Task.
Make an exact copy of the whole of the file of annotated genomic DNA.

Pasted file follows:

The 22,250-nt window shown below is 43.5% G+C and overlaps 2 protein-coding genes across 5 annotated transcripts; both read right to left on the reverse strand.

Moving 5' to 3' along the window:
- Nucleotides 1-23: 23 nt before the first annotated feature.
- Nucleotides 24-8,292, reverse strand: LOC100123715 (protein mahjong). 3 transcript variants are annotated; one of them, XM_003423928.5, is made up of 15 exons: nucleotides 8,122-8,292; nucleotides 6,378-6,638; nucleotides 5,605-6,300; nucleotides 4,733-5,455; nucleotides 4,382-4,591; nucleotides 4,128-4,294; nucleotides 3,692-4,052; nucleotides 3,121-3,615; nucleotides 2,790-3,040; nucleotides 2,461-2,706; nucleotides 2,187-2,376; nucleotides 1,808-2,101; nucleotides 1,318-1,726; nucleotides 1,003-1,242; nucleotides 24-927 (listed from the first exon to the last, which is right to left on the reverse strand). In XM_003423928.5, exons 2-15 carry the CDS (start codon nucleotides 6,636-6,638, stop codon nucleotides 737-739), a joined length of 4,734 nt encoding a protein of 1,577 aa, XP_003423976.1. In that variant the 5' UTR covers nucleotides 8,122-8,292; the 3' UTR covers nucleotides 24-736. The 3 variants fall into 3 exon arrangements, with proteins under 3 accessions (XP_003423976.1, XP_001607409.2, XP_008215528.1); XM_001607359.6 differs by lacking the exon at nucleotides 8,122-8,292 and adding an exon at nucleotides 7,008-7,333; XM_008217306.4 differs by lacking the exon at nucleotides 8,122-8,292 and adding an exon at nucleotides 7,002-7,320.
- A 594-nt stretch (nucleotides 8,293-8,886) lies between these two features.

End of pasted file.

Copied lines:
The 22,250-nt window shown below is 43.5% G+C and overlaps 2 protein-coding genes across 5 annotated transcripts; both read right to left on the reverse strand.

Moving 5' to 3' along the window:
- Nucleotides 1-23: 23 nt before the first annotated feature.
- Nucleotides 24-8,292, reverse strand: LOC100123715 (protein mahjong). 3 transcript variants are annotated; one of them, XM_003423928.5, is made up of 15 exons: nucleotides 8,122-8,292; nucleotides 6,378-6,638; nucleotides 5,605-6,300; nucleotides 4,733-5,455; nucleotides 4,382-4,591; nucleotides 4,128-4,294; nucleotides 3,692-4,052; nucleotides 3,121-3,615; nucleotides 2,790-3,040; nucleotides 2,461-2,706; nucleotides 2,187-2,376; nucleotides 1,808-2,101; nucleotides 1,318-1,726; nucleotides 1,003-1,242; nucleotides 24-927 (listed from the first exon to the last, which is right to left on the reverse strand). In XM_003423928.5, exons 2-15 carry the CDS (start codon nucleotides 6,636-6,638, stop codon nucleotides 737-739), a joined length of 4,734 nt encoding a protein of 1,577 aa, XP_003423976.1. In that variant the 5' UTR covers nucleotides 8,122-8,292; the 3' UTR covers nucleotides 24-736. The 3 variants fall into 3 exon arrangements, with proteins under 3 accessions (XP_003423976.1, XP_001607409.2, XP_008215528.1); XM_001607359.6 differs by lacking the exon at nucleotides 8,122-8,292 and adding an exon at nucleotides 7,008-7,333; XM_008217306.4 differs by lacking the exon at nucleotides 8,122-8,292 and adding an exon at nucleotides 7,002-7,320.
- A 594-nt stretch (nucleotides 8,293-8,886) lies between these two features.